Beginning Alexander Technique
Alexander Technique primary directions
‘I wish to free my neck, so that my head can move forward and up, so that my torso can lengthen and widen.’
If your neck is overly tensed, it can bring your head back and down making your torso shorter and narrower. Primary directions are preventive ideas. I wish to free my neck may be interpreted to mean: I want to stop tightening my neck. ‘So that my head moves forward and up’= so I don’t pull my head back and down, compressing my spine. ‘So that my torso can lengthen and widen’ = so I stop shortening and narrowing my torso.
So, if your neck is tense or, more in terms of the Alexander Technique, if you’re tensing your neck, not only will it bring your head back and down, but it will shorten and narrow your torso, giving you a sunken, round-shouldered look. You can try it yourself to see (or maybe you’re ‘trying’ it right now as you collapse towards the computer screen). Don’t worry; we’re all doing it to a degree. Once we become aware of these detrimental habits, we can slowly stop doing them. At least we can start to do them less often, and less intensely. Large transformations can start with small, positive changes.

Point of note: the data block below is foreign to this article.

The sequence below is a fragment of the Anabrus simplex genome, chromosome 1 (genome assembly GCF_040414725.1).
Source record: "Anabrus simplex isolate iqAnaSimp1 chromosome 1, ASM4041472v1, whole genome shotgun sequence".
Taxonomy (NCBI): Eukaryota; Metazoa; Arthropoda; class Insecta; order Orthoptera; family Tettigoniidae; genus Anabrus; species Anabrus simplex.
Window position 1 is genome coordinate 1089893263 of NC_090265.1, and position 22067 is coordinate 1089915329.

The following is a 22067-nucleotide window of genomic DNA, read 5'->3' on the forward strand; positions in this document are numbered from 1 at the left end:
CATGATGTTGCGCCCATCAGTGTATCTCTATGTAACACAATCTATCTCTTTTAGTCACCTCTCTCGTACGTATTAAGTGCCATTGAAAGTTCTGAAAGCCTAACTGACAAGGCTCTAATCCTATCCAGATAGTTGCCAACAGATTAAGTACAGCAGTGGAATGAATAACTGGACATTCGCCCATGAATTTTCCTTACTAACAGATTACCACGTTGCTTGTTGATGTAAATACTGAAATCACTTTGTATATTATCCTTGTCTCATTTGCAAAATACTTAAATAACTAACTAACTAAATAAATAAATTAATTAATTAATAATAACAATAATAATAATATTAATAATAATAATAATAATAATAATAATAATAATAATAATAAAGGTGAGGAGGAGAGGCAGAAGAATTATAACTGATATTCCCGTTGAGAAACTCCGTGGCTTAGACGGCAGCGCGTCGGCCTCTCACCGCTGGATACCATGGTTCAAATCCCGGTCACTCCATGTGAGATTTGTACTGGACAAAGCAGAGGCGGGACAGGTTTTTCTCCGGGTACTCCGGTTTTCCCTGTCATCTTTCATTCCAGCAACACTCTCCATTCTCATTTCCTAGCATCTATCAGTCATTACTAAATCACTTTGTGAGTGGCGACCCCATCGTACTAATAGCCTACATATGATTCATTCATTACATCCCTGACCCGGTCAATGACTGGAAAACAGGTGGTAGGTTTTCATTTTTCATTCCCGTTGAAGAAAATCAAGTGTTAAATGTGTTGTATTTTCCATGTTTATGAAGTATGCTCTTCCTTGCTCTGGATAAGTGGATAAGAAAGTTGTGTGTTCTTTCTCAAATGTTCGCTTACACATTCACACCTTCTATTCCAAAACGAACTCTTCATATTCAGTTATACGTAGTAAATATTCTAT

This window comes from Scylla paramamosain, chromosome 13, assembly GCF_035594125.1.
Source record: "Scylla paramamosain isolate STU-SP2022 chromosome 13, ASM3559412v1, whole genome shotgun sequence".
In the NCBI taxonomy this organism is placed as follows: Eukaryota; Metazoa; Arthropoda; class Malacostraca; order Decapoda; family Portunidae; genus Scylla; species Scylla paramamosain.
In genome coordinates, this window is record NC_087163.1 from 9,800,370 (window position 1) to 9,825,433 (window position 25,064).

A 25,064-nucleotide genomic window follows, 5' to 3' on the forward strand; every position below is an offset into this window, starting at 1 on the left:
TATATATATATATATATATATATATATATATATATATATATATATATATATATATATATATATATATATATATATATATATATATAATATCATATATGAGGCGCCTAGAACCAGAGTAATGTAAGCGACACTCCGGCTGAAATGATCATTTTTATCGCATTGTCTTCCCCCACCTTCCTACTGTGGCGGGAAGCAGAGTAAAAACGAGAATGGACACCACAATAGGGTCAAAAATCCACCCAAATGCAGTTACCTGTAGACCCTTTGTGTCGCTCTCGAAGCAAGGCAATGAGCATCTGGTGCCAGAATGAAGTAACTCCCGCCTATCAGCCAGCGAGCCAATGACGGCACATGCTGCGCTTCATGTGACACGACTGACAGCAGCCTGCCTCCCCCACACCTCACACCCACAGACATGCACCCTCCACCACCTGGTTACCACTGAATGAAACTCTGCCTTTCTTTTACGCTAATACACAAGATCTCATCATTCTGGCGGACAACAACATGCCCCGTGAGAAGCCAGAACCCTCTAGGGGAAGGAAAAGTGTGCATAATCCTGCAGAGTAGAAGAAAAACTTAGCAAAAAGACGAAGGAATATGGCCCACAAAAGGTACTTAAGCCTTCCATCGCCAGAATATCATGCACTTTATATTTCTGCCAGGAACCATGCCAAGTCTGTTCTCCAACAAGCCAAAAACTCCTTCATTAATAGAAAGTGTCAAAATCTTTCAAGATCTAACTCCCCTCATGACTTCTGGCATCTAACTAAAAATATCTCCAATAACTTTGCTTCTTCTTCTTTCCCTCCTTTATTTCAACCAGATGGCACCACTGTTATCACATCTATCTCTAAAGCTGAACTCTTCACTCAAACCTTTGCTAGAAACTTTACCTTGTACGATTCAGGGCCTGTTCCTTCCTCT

The torso starts at the pelvic floor and includes the neck. We don’t want to shorten and narrow our torsos. We want the opposite of this self-inflicted compression. We want expansion. We want our head away from torso, arms away from torso and legs away from torso.
Mark Josefsberg-Alexander Technique NYC